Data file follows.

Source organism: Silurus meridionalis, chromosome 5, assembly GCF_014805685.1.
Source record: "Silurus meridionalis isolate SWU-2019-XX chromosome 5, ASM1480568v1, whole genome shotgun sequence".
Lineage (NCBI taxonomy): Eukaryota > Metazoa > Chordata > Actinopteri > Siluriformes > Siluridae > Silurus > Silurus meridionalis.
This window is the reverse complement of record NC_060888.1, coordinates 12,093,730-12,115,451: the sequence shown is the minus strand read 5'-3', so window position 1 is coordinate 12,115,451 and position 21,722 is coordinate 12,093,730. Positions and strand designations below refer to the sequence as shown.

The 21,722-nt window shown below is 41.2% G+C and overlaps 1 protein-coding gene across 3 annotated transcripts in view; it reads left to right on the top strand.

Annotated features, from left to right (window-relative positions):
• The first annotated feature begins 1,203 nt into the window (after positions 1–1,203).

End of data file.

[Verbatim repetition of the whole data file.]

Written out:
Source organism: Silurus meridionalis, chromosome 5, assembly GCF_014805685.1.
Source record: "Silurus meridionalis isolate SWU-2019-XX chromosome 5, ASM1480568v1, whole genome shotgun sequence".
Lineage (NCBI taxonomy): Eukaryota > Metazoa > Chordata > Actinopteri > Siluriformes > Siluridae > Silurus > Silurus meridionalis.
This window is the reverse complement of record NC_060888.1, coordinates 12,093,730-12,115,451: the sequence shown is the minus strand read 5'-3', so window position 1 is coordinate 12,115,451 and position 21,722 is coordinate 12,093,730. Positions and strand designations below refer to the sequence as shown.

The 21,722-nt window shown below is 41.2% G+C and overlaps 1 protein-coding gene across 3 annotated transcripts in view; it reads left to right on the top strand.

Annotated features, from left to right (window-relative positions):
• The first annotated feature begins 1,203 nt into the window (after positions 1–1,203).